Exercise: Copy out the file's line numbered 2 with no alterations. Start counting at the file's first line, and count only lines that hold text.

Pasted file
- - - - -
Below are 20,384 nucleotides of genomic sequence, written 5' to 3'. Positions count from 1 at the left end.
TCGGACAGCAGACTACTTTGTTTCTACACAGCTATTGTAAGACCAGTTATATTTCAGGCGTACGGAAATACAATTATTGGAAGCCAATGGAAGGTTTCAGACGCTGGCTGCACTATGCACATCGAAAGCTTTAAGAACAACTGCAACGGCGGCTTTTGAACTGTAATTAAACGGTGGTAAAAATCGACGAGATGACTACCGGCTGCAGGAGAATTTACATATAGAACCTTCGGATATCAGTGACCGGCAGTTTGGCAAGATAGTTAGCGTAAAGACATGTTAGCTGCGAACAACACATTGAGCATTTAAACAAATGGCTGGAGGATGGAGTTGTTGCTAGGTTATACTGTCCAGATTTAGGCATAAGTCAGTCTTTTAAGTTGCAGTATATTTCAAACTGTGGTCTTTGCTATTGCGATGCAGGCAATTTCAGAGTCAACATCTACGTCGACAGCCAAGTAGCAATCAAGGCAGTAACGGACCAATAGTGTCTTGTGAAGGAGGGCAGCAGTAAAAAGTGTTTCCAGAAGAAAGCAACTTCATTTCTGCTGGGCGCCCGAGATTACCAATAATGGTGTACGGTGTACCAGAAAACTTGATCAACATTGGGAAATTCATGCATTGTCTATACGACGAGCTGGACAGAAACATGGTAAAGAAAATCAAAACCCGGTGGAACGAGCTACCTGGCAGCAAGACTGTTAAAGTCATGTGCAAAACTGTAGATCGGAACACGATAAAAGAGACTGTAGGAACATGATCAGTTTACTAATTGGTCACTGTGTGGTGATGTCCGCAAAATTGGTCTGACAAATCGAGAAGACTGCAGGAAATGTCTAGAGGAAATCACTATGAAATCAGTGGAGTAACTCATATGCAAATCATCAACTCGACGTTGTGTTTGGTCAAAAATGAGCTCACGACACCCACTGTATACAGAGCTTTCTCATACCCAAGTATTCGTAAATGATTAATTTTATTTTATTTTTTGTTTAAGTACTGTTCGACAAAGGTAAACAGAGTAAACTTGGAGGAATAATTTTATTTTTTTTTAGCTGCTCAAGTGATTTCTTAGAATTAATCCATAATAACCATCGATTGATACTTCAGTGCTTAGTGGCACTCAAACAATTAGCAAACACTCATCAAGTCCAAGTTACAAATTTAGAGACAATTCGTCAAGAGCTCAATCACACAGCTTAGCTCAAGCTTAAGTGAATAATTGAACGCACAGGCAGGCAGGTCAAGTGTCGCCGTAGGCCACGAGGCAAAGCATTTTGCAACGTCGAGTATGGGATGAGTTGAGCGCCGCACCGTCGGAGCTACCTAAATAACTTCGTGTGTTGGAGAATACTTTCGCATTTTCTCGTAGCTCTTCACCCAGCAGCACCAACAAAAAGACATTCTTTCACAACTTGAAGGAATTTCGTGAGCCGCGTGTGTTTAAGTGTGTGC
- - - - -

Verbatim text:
TCGGACAGCAGACTACTTTGTTTCTACACAGCTATTGTAAGACCAGTTATATTTCAGGCGTACGGAAATACAATTATTGGAAGCCAATGGAAGGTTTCAGACGCTGGCTGCACTATGCACATCGAAAGCTTTAAGAACAACTGCAACGGCGGCTTTTGAACTGTAATTAAACGGTGGTAAAAATCGACGAGATGACTACCGGCTGCAGGAGAATTTACATATAGAACCTTCGGATATCAGTGACCGGCAGTTTGGCAAGATAGTTAGCGTAAAGACATGTTAGCTGCGAACAACACATTGAGCATTTAAACAAATGGCTGGAGGATGGAGTTGTTGCTAGGTTATACTGTCCAGATTTAGGCATAAGTCAGTCTTTTAAGTTGCAGTATATTTCAAACTGTGGTCTTTGCTATTGCGATGCAGGCAATTTCAGAGTCAACATCTACGTCGACAGCCAAGTAGCAATCAAGGCAGTAACGGACCAATAGTGTCTTGTGAAGGAGGGCAGCAGTAAAAAGTGTTTCCAGAAGAAAGCAACTTCATTTCTGCTGGGCGCCCGAGATTACCAATAATGGTGTACGGTGTACCAGAAAACTTGATCAACATTGGGAAATTCATGCATTGTCTATACGACGAGCTGGACAGAAACATGGTAAAGAAAATCAAAACCCGGTGGAACGAGCTACCTGGCAGCAAGACTGTTAAAGTCATGTGCAAAACTGTAGATCGGAACACGATAAAAGAGACTGTAGGAACATGATCAGTTTACTAATTGGTCACTGTGTGGTGATGTCCGCAAAATTGGTCTGACAAATCGAGAAGACTGCAGGAAATGTCTAGAGGAAATCACTATGAAATCAGTGGAGTAACTCATATGCAAATCATCAACTCGACGTTGTGTTTGGTCAAAAATGAGCTCACGACACCCACTGTATACAGAGCTTTCTCATACCCAAGTATTCGTAAATGATTAATTTTATTTTATTTTTTGTTTAAGTACTGTTCGACAAAGGTAAACAGAGTAAACTTGGAGGAATAATTTTATTTTTTTTTAGCTGCTCAAGTGATTTCTTAGAATTAATCCATAATAACCATCGATTGATACTTCAGTGCTTAGTGGCACTCAAACAATTAGCAAACACTCATCAAGTCCAAGTTACAAATTTAGAGACAATTCGTCAAGAGCTCAATCACACAGCTTAGCTCAAGCTTAAGTGAATAATTGAACGCACAGGCAGGCAGGTCAAGTGTCGCCGTAGGCCACGAGGCAAAGCATTTTGCAACGTCGAGTATGGGATGAGTTGAGCGCCGCACCGTCGGAGCTACCTAAATAACTTCGTGTGTTGGAGAATACTTTCGCATTTTCTCGTAGCTCTTCACCCAGCAGCACCAACAAAAAGACATTCTTTCACAACTTGAAGGAATTTCGTGAGCCGCGTGTGTTTAAGTGTGTGC